Hotelling (1929) - Stability In Competition

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©, 2016


  • Hotelling, H. (1929), "Stability in competition", Economic Journal 39, 41-57. pdf
  title={Stability in competition},
  author={Hotelling, H.},
  journal={The economic journal},


After the work of the late Professor F. Y. Edgeworth one may doubt that anything further can be said on the theory of competition among a small number of entrepreneurs. However, one important feature of actual business seems until recently to have escaped scrutiny. This is the fact that of all the purchasers of a commodity, some buy from one seller, some from another, in spite of moderate differences of price. If the purveyor of an article gradually increases his price while his rivals keep theirs fixed, the diminution in volume of his sales will in general take place continuously rather than in the abrupt way which has tacitly been assumed. A profound difference in the nature of the stability of a competitive situation results from this fact. We shall examine it with the help of some simple mathematics. The form of the solution will serve also to bring out a number of aspects of a competitive situation whose importance warrants more attention than they have received. Among these features, all illustrated by the same simple case, we find (1) the existence of incomes not properly belonging to any of the categories usually discussed, but resulting from the discontinuity in the increase in the number of sellers with the demand; (2) a socially uneconomical system of prices, leading to needless shipment of goods and kindred deviations from optimum activities; (3) an undue tendency for competitors to imitate each other in quality of goods, in location, and in other essential ways.

The Hotelling Model With Prices

As per Hotelling, there is a two stage game:

  1. Firms choose locations
  2. Firms choose prices

However, Hotelling on informally discusses location choice. In this version we will use game theory tools (unavailable to Hotelling) to solve for it.


  • There is a line of length 1 and firms chooses locations [math]a\,[/math] and [math]1-b\,[/math] such that [math]1-b \ge a \ge 0\,[/math].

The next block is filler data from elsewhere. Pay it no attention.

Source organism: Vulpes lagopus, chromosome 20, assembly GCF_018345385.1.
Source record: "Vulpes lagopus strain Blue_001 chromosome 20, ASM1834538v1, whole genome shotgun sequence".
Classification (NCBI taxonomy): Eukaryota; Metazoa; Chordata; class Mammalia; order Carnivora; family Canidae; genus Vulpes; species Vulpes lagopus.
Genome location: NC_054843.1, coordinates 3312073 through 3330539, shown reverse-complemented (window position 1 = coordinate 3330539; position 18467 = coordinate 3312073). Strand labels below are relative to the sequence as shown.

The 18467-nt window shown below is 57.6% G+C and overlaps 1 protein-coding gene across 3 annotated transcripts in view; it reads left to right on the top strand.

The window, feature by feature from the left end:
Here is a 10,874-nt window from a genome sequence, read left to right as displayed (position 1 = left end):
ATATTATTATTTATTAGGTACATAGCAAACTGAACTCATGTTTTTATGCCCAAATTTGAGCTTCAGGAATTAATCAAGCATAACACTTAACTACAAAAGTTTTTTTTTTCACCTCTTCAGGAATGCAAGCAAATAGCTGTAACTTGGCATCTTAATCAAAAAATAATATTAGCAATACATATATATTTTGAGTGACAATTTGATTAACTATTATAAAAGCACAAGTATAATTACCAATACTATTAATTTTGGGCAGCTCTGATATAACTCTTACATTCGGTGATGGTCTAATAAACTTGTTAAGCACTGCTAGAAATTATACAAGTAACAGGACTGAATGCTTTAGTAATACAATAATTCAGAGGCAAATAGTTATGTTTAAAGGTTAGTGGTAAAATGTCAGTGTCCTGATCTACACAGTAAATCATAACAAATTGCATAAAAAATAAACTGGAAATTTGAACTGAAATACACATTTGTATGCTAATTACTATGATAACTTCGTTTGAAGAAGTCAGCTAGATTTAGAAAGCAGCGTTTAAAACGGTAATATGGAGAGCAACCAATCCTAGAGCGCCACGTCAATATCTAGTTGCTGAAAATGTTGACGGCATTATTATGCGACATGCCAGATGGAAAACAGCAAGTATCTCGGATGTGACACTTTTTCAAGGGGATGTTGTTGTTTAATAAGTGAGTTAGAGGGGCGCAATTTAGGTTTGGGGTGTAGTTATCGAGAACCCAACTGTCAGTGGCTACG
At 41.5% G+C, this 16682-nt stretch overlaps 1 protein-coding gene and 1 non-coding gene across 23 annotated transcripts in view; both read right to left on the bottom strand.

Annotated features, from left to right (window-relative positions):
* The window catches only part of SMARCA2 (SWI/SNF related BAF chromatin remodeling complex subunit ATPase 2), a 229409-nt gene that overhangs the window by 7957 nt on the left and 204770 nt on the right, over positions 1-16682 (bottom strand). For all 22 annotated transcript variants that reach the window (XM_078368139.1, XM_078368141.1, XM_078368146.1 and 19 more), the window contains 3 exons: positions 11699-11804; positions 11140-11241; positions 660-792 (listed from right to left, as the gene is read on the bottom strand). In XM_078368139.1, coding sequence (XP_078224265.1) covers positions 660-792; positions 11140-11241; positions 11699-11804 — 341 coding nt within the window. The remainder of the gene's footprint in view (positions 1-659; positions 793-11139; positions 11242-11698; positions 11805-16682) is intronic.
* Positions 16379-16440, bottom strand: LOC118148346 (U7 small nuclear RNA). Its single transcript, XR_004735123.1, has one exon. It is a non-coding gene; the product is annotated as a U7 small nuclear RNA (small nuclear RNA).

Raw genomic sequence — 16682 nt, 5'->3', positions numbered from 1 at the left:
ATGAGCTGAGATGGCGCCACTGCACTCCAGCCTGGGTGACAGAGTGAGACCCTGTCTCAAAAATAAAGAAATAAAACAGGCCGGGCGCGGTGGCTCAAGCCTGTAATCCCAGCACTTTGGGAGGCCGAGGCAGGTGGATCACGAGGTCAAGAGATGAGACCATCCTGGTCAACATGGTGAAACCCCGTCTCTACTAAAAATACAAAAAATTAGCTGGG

• [math]mc=0\,[/math]
  • unit demands
  • consumers are homogeneous with valuation [math]v\,[/math] (assumed large enough to cover the market)
  • there are transportation costs

Specifically the transportation costs are:

[math]t(x-a)^2\,[/math] to buy from firm 1
[math]t(1-b-x)^2\,[/math] to buy from firm 2

Solving for prices and quantities

There is an indifferent consumer at location [math]x\,[/math] such that:

[math]p_1 + t(x-a)^2 = p_2 +t(1-b-x)^2 \,[/math]

Rearranging for [math]x\,[/math] gives us the demand function for [math]q_1\,[/math], and likewise [math]1-x = q_2\,[/math].

Doing comparative statics on the demand we find:

  • Demand is less sensitive to the price differential as [math]t\,[/math] (transport cost) increases
  • Equal prices gives the firm captive demand plus half of intermediate segment [math]\frac{(1-b-a)}{2}\,[/math]
  • Taking [math]\frac{dq_1}{da}\,[/math] shows that (for equal prices) getting closer steals demand: the demand effect
  • Taking [math]\frac{dq_1}{dp_2}\,[/math] shows prices are strategic complements - increases in rivals price increases your demand

To find prices:

[math]max_{p_i} \pi_i = p_i\cdot q_i\,[/math]

where [math]q_i\,[/math] is given as above by the demand function.

This solves to:

[math]p_1^*(a,b) = t(1-b-a)\left( 1 + \frac{a-b}{3} \right )\,[/math]
[math]p_2^*(a,b) = t(1-b-a)\left( 1 + \frac{b-a}{3} \right )\,[/math]

Doing comparative statics on prices we find:

  • Prices increase with transportation costs
  • Taking [math]\frac{dp_1}{da}\,[/math] shows closeness stiffens competition (i.e. prices must fall): the competition effect
  • And likewise if the rival moves closer.

Solving for locations

Given prices and quantities we can write profits:

[math]\pi_1 = p_1^*(a,b)q_1(a,b,p_1^*(a,b),p_2^*(a,b))\,[/math]
[math]\pi_2 = p_2^*(a,b)q_2(a,b,p_2^*(a,b),p_1^*(a,b))\,[/math]

Firms select locations taking the location of their rival as given, while implicitly considering the demand effect and competition effect.


[math]max_{p_1} \pi_1 \to \frac{dp_1^*}{da} \left(q_1 + p_1^* \cdot \frac{dq_1}{dp_1^*} \right) + p_1^* \left( \frac{dq_1}{da} + \frac{dq_1}{dp_2^*}\frac{dp_2^*}{da} \right) =0\,[/math]

By the envelope theorem:

[math]\frac{d \pi}{dp_i} = \left(q_i + p_i^* \cdot \frac{dq_i}{dp_i^*} \right) = 0\,[/math]

[math]\therefore p_1^* \left( \underbrace{\frac{dq_1}{da}}_{\mbox{Demand Effect}} + \underbrace{\frac{dq_1}{dp_2^*}\frac{dp_2^*}{da}}_{\mbox{Competition Effect}} \right) = 0\,[/math]

Plugging in the values shows that increasing a beyond 0 can only decrease profits. Therefore the competition effect dominates, and firms locate at extremes.


This gives us a theory of product differentiation - firms differentiate to create monopoly and soften price competition. However, this is inefficient from a social welfare standpoint. The prices are transfers, but the transportation costs are lost. The welfare maximizing location would be [math]\left (\frac{1}{4}, \frac{3}{4} \right) \ne (0,1).\,[/math]

If prices are fixed, because of regulation, or as in politics, the competition effect is gone and only the demand effect remains. This leads firms to locate in the center, which is also inefficient (as in Downsian competition for political parties). The `Political' Hotelling Model is the same as choosing firm location without prices.